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New mapping reveals hidden flood risks

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Climate Risk and Resilience

December 17, 2020

Recent comprehensive U.S. flood risk data suggests a far greater flood risk in most places than FEMA suggests.

On June 29, 2020, a nonprofit research and technology group, First Street Foundation, released flood risk data for more than 142 million homes and other properties across the U.S. that suggests a far greater flood risk in most places than current FEMA/NFIP mapping.1 FEMA stated it welcomed First Street’s initiative and that it would be used to complement FEMA’s efforts.

This new report takes into consideration sea level rise, rainfall and flooding along smaller creeks not currently mapped by FEMA. According to the new calculations by First Street, some 14.6 million properties are at risk for damage from a 100-year flood (one with a 1% chance of striking in any given year), which is considerably more than the 8.7 million estimated by the FEMA maps, representing a 70% increase. When adjusted for future environmental factors, such as changing sea levels, warming sea surfaces, atmospheric temperatures and changing rain patterns, First Street’s model finds the number of properties at substantial risk of flooding, reaching 16.2 million by 2050.

Flood maps are critically important as they guide building decisions and decisions about which properties require owners to purchase some form of flood insurance. Mortgage lenders are particularly interested in accurate flood maps because they guide them in terms of the risk they undertake when making loans. The fact that current federal flood maps are considerably out of date means important financial decisions have been and continue to be made based on inaccurate information. The consequences are considerable.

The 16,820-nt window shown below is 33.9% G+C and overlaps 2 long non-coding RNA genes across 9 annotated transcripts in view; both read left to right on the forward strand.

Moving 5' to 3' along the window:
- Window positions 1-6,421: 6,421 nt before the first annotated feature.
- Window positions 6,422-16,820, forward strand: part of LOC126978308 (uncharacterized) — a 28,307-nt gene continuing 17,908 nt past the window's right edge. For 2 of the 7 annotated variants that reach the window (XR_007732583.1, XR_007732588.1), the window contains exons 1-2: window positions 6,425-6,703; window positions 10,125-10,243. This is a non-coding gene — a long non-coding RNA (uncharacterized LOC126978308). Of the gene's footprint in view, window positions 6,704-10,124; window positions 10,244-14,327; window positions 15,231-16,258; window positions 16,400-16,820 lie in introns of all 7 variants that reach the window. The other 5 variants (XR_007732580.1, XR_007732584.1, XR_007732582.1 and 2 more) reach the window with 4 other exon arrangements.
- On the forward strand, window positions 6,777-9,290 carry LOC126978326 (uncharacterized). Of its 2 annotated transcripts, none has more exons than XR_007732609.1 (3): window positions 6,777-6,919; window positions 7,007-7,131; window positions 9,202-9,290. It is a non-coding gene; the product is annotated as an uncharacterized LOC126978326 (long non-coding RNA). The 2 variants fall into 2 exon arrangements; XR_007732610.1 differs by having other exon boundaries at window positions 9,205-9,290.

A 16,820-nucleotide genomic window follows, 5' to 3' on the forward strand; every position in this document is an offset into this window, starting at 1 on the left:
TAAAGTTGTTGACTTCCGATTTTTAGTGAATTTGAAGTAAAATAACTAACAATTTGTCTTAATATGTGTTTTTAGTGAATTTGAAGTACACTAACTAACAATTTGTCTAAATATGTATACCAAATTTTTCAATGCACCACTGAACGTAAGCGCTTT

First Street’s model was developed by more than 80 hydrologists, researchers and data scientists representing some of the top universities in the country and is based on decades of peer-reviewed research. Based on this research, supplemented by data from FEMA, USGS and NOAA, the report produced the country’s first publicly available comprehensive flood risk model. As a part of its report, First Street’s website allows property owners to check their property to see if it is situated in the 100-year flood zone or not.2

FEMA flood maps have long been thought to be inaccurate.3 In some areas, FEMA has not done any mapping and in others, its mapping is over decades old. However, every attempt by FEMA to update its mapping for flood insurance purposes has been met with strong objections. Homeowners and public officials do not want property owners in their geographic areas to be charged the much higher flood insurance premiums that would be necessary to cover the new risks if accurate flood mapping were available. Mapping such as that needed to update FEMA’s maps is costly and labor intensive, but the biggest obstacle to updating them is fear of higher costs for flood insurance and the fact that many more property owners may well be required to purchase flood insurance based on updated map results. The former head of the NFIP until 2018, Roy Wright, suggests that since there is no way for property owners to fight higher flood insurance rates, then they fight the maps. According to Mr. Wright, “It turns into house-by-house combat.”4